Is a lack of cash holding you back from advancing your education or taking your career to new heights? See how the federal government can help via grants.
If you need help right away, some programs may direct deposit a short-term loan into your bank account.
Is going to college or a career school expensive? In many cases, yes. Should this keep you from pursuing that dream? Of course not, as there are several ways to help finance your education, with federal grants being one of the very best.
What Is a Federal Grant?
A grant can come from various sources, such as:
- Federal government
- Career schools
- Private organizations
In the case of education, a grant is a financial award that can reduce tuition costs and other expenses associated with going to college or a career school. Best of all, you do not have to pay the money back as long as you follow specific rules, making grants a much more attractive option than student loans.
With federal grants, awards come from the U.S. Department of Education. Perhaps the most popular option is the Federal Pell Grant, which goes to undergraduate students that display a financial need. Another government grant for undergrads that’s need-based is the Federal Supplemental Educational Opportunity Grant. Financial aid offices administer it at participating schools.
As you’ll find when generally searching for college grants, some are tied to specific fields of study and careers. As far as federal grants go, one example of this is the TEACH Grant. You’ll need to take certain classes to receive the funding and fulfill obligations as a teacher to ensure you don’t have to pay the money back.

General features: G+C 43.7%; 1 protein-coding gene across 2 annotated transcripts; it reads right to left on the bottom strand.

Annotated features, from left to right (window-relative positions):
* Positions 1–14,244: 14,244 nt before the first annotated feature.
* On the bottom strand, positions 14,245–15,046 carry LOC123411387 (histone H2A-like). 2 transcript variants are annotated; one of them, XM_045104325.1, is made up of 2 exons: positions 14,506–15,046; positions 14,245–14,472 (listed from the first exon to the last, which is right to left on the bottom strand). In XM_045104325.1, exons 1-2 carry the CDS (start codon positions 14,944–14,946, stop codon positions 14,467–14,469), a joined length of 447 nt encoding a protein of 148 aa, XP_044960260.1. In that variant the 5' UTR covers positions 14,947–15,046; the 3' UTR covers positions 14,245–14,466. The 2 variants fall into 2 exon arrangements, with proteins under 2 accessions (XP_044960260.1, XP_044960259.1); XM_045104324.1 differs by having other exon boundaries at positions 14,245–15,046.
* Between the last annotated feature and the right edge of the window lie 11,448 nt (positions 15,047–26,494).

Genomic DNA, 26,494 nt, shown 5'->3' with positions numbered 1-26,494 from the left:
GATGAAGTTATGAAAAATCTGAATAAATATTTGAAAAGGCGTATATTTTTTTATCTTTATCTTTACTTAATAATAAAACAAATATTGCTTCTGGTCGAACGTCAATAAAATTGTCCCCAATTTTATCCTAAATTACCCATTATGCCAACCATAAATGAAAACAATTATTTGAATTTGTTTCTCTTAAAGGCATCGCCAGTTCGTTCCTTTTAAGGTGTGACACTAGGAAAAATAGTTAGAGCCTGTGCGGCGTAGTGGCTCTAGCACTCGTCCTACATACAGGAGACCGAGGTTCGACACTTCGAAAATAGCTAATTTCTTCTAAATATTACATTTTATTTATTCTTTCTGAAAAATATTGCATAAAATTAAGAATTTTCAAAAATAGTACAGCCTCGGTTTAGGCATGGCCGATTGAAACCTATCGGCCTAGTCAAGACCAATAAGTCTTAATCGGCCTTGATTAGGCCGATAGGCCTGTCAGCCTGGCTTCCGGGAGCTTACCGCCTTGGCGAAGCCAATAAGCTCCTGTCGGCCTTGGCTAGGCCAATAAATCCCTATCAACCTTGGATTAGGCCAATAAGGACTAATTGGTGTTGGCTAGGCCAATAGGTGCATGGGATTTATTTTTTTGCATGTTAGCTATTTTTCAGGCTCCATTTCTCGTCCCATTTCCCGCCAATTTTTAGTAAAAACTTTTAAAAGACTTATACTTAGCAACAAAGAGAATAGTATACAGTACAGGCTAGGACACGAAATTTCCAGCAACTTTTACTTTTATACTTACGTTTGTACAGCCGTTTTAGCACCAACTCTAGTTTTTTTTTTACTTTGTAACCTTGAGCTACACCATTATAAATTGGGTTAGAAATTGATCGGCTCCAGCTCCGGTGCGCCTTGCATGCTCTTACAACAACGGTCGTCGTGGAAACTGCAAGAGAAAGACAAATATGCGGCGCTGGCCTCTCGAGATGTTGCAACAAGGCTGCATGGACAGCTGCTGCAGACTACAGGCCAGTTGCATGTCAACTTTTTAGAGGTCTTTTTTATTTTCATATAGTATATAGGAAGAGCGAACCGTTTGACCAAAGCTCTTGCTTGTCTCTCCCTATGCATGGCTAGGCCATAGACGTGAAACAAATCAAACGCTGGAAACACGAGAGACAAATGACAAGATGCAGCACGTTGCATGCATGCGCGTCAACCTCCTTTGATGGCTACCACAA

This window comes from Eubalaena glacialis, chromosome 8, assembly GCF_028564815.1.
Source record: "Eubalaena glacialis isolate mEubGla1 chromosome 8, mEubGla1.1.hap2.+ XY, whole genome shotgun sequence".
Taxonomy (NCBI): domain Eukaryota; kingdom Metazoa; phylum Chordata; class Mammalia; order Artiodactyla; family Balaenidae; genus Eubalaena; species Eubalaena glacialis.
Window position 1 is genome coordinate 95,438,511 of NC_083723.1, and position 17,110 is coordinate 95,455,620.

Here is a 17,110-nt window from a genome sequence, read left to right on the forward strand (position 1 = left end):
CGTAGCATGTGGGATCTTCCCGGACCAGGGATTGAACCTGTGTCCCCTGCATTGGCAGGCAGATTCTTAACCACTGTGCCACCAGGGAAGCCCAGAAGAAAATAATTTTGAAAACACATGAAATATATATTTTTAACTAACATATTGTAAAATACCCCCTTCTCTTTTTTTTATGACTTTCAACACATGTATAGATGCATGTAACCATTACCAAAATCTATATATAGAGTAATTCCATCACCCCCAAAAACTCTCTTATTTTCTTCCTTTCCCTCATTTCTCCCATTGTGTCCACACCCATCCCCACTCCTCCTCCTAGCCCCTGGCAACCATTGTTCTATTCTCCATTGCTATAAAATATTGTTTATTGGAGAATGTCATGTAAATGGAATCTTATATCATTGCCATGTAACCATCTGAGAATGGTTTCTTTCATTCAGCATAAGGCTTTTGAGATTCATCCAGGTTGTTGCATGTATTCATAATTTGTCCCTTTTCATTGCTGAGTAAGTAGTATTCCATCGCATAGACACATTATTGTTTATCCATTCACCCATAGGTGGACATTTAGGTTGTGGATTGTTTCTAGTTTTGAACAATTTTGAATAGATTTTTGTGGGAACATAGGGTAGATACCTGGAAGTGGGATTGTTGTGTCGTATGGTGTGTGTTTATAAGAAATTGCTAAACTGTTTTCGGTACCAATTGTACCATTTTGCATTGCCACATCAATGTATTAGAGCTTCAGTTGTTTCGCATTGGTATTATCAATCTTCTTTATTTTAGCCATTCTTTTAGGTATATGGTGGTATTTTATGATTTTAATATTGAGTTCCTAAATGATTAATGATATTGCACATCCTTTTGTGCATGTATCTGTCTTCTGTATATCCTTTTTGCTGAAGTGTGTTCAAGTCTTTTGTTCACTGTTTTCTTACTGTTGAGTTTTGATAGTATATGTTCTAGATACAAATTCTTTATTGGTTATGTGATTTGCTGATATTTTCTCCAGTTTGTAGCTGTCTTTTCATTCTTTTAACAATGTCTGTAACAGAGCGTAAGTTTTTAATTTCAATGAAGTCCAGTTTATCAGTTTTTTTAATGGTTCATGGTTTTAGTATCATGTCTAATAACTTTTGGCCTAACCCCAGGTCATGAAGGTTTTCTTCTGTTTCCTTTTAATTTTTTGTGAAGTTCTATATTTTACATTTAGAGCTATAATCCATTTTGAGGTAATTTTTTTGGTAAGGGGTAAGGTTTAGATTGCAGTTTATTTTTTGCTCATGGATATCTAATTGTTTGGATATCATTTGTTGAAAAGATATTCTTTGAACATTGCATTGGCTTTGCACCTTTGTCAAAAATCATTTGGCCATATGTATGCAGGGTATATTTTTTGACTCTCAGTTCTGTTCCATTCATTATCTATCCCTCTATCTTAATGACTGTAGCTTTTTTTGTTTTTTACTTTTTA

Other grants, meanwhile, may be tied to things beyond financial need or your field of study. Iraq and Afghanistan Service Grants are an example of this, as they are awarded to children of parents or guardians who died in either conflict.
Eligibility for Federal Grants
Where does one determine their financial need so they can qualify for federal grants? By filling out the Free Application for Federal Student Aid form (FAFSA).
Once complete, schools will be able to see where you stand in terms of financial need, and this will affect whether or not you receive certain grants.
You’ll have to complete a FAFSA form during each year of your studies to continue receiving aid. While this may seem tedious, the financial rewards make it well worth your time.
Once eligible for a grant, you will have to follow specific rules to keep the money without repayment. These differ according to the grant. If you do not follow those rules, you may have to pay the money back. Examples where this would be the case include:
- Switching enrollment status from full-time to a part-time student.
- Receiving other scholarships that reduce your financial need.
- Withdrawing from a program you received the grant for.
If repayment is necessary, you will usually have 45 days to pay the grant back. If you cannot pay it in full, you can work out a repayment arrangement. Fulfilling the agreement is a must if you hope to receive other forms of federal student aid in the future.